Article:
Lily Hay Newman
Last week, Equifax agreed to a $575 million—up to $700 million—settlement over its major 2017 data breach. It entitles affected consumers to free credit-monitoring offerings or an $125 payout, plus the potential for more cash back if you can document losses as a result of the incident. That’s not a ton of money compared to the value of your personal data, but there’s a more pressing problem: Are you actually going to get it at all?
The answer’s not as clear-cut as it should be, largely because those $125 disbursements are initially capped at $31 million. And though it’s still unclear exactly how many people filed so far, the FTC published a blog post on Wednesday noting that the settlement administrator has received an “unexpected number of claims.” The materials associated with the settlement have always very carefully said that the payout would be “up to” $125, because with $31 million to go around, the number starts going down after 248,000 claims.
“The public response to the settlement has been overwhelming,” the FTC wrote. “Because the total amount available for these alternative payments is $31 million, each person who takes the money option is going to get a very small amount. Nowhere near the $125 they could have gotten if there hadn’t been such an enormous number of claims filed.”
The FTC’s post set off an understandable furor. If you knew up front that you’ll likely get less than that promised $125, you might have opted for the alternate offering of free credit monitoring for 10 years. Or you may not have joined the settlement at all.
“Don’t miss an opportunity to inflict a little pain on Equifax.”
Marc Rotenberg, EPIC
But not all is lost, and there’s still a decent chance that Equifax will pay you all $125. As Slate points out, the $31 million cap will lift, assuming Equifax hasn’t spent all of the $425 million in its “Consumer Fund”—money it has committed to cover people who can specifically document losses stemming from the breach—in four and a half years. At that point, whatever’s left of that $425 million will be applied to the $125 payouts, presenting much better, if belated, odds.
The FTC argues that victims should opt for the credit-monitoring offer anyway, because it is a “better value” and will provide longer-term protection. But while that suggestion has some merits, particularly given that the credit monitoring comes with $1,000,000 of identity theft insurance, it’s not an obvious choice. Claiming the money puts cold, hard cash—not a lot of cash, but a gesture in the general direction of cash—back in the hands of consumers. You’re likely already eligible for at least a year of free credit monitoring through previous data breaches like Marriott. And taking the credit monitoring means that Equifax pays its rival Experian to offer you the service—further fueling the credit data industry.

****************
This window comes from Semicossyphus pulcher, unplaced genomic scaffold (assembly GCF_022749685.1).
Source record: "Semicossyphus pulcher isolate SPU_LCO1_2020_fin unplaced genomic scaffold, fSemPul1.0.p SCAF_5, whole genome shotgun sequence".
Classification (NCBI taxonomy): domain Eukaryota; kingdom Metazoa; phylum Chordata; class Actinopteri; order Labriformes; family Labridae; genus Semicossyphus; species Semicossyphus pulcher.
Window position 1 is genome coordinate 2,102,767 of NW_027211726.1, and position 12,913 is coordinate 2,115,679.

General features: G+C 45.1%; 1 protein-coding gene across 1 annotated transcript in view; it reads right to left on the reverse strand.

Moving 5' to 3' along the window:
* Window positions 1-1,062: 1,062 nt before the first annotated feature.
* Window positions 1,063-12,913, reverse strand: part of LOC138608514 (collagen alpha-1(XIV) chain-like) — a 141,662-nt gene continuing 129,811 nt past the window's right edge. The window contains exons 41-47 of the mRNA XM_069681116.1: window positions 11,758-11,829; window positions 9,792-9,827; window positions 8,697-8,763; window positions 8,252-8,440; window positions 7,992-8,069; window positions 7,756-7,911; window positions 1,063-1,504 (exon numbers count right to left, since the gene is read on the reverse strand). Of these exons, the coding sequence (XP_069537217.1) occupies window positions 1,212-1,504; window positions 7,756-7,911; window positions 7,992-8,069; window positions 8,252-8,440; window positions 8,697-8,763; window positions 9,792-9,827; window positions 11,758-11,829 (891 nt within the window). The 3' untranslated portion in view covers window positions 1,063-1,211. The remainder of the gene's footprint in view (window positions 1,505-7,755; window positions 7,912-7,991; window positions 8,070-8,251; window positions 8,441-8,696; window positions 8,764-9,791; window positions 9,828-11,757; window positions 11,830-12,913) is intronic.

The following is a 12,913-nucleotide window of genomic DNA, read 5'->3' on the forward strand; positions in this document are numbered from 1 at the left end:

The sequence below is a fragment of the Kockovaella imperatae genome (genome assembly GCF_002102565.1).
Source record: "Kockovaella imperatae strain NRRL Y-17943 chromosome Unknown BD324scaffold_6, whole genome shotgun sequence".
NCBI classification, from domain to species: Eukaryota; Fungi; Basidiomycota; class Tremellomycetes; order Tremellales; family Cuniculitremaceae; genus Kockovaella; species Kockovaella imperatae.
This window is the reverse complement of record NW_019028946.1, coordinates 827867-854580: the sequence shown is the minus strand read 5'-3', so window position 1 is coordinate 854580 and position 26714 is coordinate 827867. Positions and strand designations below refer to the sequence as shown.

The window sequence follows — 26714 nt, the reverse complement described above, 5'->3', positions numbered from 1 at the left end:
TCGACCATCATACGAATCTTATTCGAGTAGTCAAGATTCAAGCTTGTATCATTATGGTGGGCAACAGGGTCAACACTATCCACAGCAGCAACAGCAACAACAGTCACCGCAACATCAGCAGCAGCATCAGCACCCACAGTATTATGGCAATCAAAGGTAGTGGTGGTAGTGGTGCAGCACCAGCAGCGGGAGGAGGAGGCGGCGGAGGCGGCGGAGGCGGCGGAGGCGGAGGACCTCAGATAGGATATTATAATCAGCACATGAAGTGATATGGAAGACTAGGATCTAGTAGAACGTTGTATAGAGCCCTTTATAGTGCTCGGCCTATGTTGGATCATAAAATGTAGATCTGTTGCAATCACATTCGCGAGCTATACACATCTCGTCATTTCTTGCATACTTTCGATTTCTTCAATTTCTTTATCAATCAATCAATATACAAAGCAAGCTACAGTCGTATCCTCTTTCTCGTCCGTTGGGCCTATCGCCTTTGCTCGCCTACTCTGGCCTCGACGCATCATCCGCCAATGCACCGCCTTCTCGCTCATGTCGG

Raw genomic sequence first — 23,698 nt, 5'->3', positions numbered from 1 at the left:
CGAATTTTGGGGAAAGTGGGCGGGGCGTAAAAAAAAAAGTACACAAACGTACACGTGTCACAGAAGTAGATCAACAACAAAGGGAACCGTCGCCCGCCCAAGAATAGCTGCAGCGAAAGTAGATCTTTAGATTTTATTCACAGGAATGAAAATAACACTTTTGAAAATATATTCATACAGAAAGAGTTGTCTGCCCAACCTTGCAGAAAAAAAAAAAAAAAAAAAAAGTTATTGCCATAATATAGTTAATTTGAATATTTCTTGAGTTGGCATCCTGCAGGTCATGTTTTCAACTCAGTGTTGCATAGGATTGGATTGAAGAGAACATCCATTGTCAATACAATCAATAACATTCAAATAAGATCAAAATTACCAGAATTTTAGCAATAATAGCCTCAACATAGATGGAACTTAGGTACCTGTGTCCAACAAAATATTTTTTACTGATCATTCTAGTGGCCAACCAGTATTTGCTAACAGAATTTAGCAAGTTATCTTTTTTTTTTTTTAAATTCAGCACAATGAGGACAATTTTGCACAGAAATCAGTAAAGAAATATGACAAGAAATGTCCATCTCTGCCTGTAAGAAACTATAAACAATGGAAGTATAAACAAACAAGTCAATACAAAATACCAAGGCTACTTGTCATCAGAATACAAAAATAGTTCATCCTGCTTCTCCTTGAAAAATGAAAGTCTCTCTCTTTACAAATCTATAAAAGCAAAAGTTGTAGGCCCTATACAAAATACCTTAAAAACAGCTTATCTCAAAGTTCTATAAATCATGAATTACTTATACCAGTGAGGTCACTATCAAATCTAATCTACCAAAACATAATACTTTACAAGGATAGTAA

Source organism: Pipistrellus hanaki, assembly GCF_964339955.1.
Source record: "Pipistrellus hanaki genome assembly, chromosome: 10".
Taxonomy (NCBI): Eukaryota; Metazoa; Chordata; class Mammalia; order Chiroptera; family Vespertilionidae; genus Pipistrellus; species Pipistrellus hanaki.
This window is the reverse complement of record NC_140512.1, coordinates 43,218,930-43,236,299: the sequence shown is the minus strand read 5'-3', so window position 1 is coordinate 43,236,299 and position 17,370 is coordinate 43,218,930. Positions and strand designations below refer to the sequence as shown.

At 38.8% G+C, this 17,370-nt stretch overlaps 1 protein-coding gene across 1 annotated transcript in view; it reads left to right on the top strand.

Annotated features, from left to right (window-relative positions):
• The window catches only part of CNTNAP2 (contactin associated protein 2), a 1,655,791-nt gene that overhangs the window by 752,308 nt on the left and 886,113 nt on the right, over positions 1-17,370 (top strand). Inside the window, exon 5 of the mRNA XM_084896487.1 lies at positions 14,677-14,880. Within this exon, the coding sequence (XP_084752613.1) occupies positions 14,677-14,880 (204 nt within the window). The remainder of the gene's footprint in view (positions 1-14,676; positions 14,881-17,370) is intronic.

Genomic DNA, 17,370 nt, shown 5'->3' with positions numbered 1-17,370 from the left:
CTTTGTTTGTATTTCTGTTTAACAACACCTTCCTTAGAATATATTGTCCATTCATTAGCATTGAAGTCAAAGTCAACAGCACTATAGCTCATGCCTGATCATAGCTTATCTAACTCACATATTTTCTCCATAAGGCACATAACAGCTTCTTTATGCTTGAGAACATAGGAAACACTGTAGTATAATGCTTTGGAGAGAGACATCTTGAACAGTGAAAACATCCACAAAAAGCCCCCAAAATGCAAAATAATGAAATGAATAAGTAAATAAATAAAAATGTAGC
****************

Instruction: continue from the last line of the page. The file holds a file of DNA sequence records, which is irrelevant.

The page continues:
When the FTC says that “you will be disappointed with the amount you receive,” it minimizes this distinction, and excludes the possibility that years from now the payout cap may actually be lifted. The FTC told WIRED in a statement, “The settlement was designed with the 10-year credit monitoring product as the primary source of relief for affected consumers because it was viewed as the best source of future protection from identity theft.” If you filed for the cash and want to switch to the credit monitoring, you can email info@EquifaxBreachSettlement.com and let them know.
The larger issue, says Marc Rotenberg, president and executive director of the Electronic Privacy Information Center, is that without strong policies from Congress—like free credit monitoring and credit reports for everyone, stringent federal data breach laws, and even a dedicated federal privacy agency—there is no perfect way to negotiate adequate settlements or other consumer redress in the case of incidents like the Equifax breach.
“People should exercise their right and ask for the $125. It’s possible the final number is less, but I really do think that people should take advantage of this,” Rotenberg says. He also encourages consumers to apply for larger payouts if they can show that they suffered losses as a result of the breach.
There’s also the frustrating reality that the FTC itself did not actually fine Equifax as part of the arrangement, because the agency currently lacks the legal authority to fine first-time data offenders. Last week, the agency asked Congress to pass new legislation that would grant this power. But Rotenberg notes that without a comprehensive data breach response plan within the federal government, a settlement like Equifax’s may not have been much more effective even with an FTC fine.
“Should there be more money? Yes. But agencies like the FTC simply don’t have the authority, resources, or expertise to act as a privacy agency,” he says. “That’s a structural thing that Congress needs to get involved with. In the meantime, don’t miss an opportunity to inflict a little pain on Equifax, because they certainly inflicted a lot of pain on us.”
Whenever you get a check from the settlement in the next decade, don’t forget the most important part. Even if it’s just a dollar—cash it.
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